There’s a family feel to sail racing resumption
THE Bissons were first across the finish line but it was the Asletts who took overall victory on corrected time as competition sailing returned and the annual RCIYC Nashcopy series got the go-ahead with a distinctly family feel.
Permission had been granted by the States for the race to be held under strict adherence to the Covid-19 guidance and social distancing. That meant four yachts crewed only by members of the same household racing the Navigational Passage Race Round Herm.
It was supposed to be five yachts on the start, but Ray Redlinghuys’ Pogo ‘Mahna Mahna’ was unable to leave her berth due to a tripped starter battery.
‘With a bit of imagination I’m confident we can offer a great and varied race season ahead, whilst fully prioritising and ensuring the protection of competitions and others in the Bailiwick,’ said Julia Schaefer, rear commodore (sail) at the RCIYC.
'Sailing has the huge advantage of permitting competition whilst fully maintaining social distance,’ added Schaefer.
‘As such I hope to be able to offer races throughout the summer with our Nashcopy Navigational Passage series, which circumnavigates our neighbouring islands without going ashore elsewhere. Who knows whether we’ll manage to go to Alderney for our annual races with the AYC this year, that will also very much depend on that island’s wishes and preferences, which we will respect entirely.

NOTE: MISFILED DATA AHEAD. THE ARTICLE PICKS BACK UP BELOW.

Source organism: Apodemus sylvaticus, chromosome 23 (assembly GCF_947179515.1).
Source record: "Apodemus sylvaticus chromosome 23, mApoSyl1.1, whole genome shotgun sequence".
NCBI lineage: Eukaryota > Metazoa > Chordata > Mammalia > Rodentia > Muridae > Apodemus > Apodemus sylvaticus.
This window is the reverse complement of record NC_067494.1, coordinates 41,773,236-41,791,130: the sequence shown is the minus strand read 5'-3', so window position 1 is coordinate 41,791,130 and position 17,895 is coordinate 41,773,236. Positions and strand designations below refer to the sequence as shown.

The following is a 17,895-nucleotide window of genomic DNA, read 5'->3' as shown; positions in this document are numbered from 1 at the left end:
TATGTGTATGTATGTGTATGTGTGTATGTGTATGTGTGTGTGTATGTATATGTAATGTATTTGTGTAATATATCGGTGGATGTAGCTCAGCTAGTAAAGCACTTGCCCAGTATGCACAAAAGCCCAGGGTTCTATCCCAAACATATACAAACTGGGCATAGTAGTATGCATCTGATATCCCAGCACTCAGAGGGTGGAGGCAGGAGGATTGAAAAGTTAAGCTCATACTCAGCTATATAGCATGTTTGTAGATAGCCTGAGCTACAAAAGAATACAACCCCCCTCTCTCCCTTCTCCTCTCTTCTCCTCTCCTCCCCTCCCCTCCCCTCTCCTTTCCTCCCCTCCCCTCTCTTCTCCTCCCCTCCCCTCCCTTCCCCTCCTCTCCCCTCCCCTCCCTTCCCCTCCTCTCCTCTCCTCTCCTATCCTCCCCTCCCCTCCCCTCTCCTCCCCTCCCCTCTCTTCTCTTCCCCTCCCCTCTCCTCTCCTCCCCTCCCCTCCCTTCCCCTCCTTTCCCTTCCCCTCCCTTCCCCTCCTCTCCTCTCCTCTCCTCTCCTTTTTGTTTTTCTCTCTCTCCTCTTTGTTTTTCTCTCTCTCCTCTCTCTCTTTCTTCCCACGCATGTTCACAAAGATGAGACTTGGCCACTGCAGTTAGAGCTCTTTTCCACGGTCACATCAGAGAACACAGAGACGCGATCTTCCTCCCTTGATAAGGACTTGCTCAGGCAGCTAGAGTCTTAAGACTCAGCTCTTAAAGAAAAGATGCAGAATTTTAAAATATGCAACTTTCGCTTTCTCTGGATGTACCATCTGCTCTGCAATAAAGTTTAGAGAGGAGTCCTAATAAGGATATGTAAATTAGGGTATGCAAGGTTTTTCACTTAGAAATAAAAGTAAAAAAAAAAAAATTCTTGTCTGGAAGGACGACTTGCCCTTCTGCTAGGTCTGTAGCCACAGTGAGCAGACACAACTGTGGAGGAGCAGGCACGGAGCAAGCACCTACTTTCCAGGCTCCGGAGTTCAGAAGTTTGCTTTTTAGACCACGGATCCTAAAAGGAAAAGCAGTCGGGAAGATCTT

‘I would say it is unlikely we’ll be able to hold our Dielette or Dinard races, but plans are under way to organise these in an amended format, again not requiring landfall outside of Guernsey and adhering to the States' Covid-19 guidance at all times.’
For the opening race held in glorious sunshine David Aslett in his Splinter ‘Dutch Courage’ had a good start on the inside of the line, sailing inside of Oyster rock to take advantage of the early ebb.
Close by was the bigger JPK 1010 ‘Mr Scarecrow’, crewed by Richard Babbe and Jules Schaefer, also flying her spinnaker towards Anfre.
Meanwhile, the new addition to the racing fleet, trimaran Corsair 600 ‘Bone Drei’ crewed by Ali and Max Bisson, took advantage of a wind shift further out in the tide, rounding Anfre clearly ahead of the other boats.
Dom Carpentier’s trimaran ‘Pelican’ showed real style, hoisting sails as the starting sequence was already under way, but then lagged somewhat behind the fleet.
Continuing to take advantage of the wind shift, both Bone Drei and Mr Scarecrow opened up a good lead on the way to Lower Heads.
It was a long beat with a strong tail tide up to Grand Amfroque, and Mr Scarecrow nearly managed to catch Bone Drei at the black and white striped beacon, as Dutch Courage and Pelican still made their way from Noir Pute, but in hot pursuit of the other two.
On the way home after rounding Grand Roque, Bone Drei soon opened up a lead on Mr Scarecrow, having displayed excellent foredeck work and hoisted her asymmetrical spinnaker without delay.
Mr Scarecrow started with her code zero, then peeled to symmetrical spinnaker at Tautenay.
But she was unable to keep up with the trimaran and an adverse tide and little wind in the Little Russel meant that her way to the finishing line was long and slow.
Meanwhile, Dutch Courage continued to press with setting her spinnaker and took advantage of the slackening tide and the wind filling in, which pushed her across the Little Russel with speed and flying sails, allowing a picture-perfect finish for the small boat.
In the end, it was a victory for Dutch Courage, who on corrected time for handicap led the fleet at 2hrs 36min. 36sec.
Mr Scarecrow was second, and in the trimaran class, Bone Drei took victory over Pelican.